Dejected Scott Johnson insisted the better team lost after Jean-Marc Doussain's last-minute penalty gave France victory in the interim head coach's last match in charge of Scotland at Murrayfield.
"That's where the scoreboard lies; we were the better team," said the Australian, who will become director of rugby when Vern Cotter takes over.
"It was one where as a coach you are bitterly disappointed for the boys.
"Sometimes it doesn't add up."
For Scotland, the conclusion of the contest was in sharp contrast to that of their previous Six Nations encounter, a last-gasp win over Italy in Rome.
Man-of-the-match David Denton told BBC Sport the result was "one of the most disappointing things I've had in a Scotland jersey".
The Edinburgh forward said: "We went out there and gave absolutely everything we had and I think we were very unlucky at the end.
"The support for the Six Nations [from fans] has been absolutely incredible. We played really well and we were very close.
"I'm hugely proud of the boys. The front row in particular did very well. This was a French team that came here to try and beat us up and take us on at the set piece and I think it's an area we dominated."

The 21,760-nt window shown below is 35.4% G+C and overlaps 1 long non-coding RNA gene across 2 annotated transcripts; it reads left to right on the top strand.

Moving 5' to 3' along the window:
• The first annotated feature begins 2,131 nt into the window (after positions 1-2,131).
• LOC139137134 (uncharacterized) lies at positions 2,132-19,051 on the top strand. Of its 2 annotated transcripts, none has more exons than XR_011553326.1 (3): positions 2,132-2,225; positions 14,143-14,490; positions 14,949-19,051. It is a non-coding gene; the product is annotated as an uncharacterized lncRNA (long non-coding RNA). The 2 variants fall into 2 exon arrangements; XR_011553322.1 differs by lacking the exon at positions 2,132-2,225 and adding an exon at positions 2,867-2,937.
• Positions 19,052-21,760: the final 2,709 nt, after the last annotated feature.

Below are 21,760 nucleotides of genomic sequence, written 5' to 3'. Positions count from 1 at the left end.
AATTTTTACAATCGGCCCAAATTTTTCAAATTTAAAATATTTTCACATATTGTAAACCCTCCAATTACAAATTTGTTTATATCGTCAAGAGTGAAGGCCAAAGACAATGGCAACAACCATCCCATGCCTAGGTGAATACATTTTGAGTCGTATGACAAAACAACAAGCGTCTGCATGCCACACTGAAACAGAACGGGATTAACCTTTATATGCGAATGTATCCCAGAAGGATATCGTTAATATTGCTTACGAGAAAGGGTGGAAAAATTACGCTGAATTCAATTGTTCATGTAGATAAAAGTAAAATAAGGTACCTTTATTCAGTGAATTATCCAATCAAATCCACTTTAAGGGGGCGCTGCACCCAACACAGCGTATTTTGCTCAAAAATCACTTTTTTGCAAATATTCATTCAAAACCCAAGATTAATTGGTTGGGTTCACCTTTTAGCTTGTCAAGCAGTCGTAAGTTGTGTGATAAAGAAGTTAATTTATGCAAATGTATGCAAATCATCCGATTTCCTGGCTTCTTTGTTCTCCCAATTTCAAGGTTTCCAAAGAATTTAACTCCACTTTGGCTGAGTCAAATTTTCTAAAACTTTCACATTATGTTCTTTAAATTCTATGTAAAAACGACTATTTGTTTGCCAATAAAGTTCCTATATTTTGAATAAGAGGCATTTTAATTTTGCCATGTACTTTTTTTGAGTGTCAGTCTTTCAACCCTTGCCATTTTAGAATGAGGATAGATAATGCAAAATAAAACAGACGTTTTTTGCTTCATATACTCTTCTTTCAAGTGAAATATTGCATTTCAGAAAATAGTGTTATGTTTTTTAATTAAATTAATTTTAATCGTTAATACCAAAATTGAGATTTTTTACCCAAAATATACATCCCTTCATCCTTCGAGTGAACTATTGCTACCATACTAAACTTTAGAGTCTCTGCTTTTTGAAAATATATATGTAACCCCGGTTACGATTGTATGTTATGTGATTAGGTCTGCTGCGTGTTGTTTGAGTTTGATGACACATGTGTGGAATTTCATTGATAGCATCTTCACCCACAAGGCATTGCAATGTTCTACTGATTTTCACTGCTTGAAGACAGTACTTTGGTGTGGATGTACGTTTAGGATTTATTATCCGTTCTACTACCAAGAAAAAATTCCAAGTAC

The Scots had moved into a 14-9 lead at half-time thanks to tries from full-back Stuart Hogg and Tommy Seymour, the latter a well-worked move that allowed the Glasgow wing to pierce the French back line.
But, as Scotland looked to strengthen their position, Yoann Huget intercepted a pass by Duncan Weir and ran the length of the pitch to level the score and Maxime Machenaud added the conversion to make it 16-14.
A Greig Laidlaw penalty fell short of the posts before Weir put the home side in front with a confident kick that appeared likely to earn Scotland's second victory in the competition this year.
However Doussain's last-ditch penalty, which keeps the French in with a shout of the Six Nations title, left the Scots ashen-faced at the final whistle.
"It's a game we should have won," added Johnson, who will lead Scotland for the last time against Wales next week.
"We played the better rugby, the scoreboard told a different story.
"Once again there's great character in the team. They didn't pack it in. They showed great resolve.
"We showed today we've got quality players. We played really good rugby for a long period. That is the rugby that we need to play."
Johnson was riled by New Zealand referee Chris Pollock's penalty calls, describing himself as "shattered" by the 11-2 count in France's favour after an hour of play.
"You can't tell me in an even contest there is that much disparity between two teams," he said.
"You can't tell me that. I won't have it! I've given up seeking clarity [from the referee]. I can't get my breath back, I'd rather talk about something else."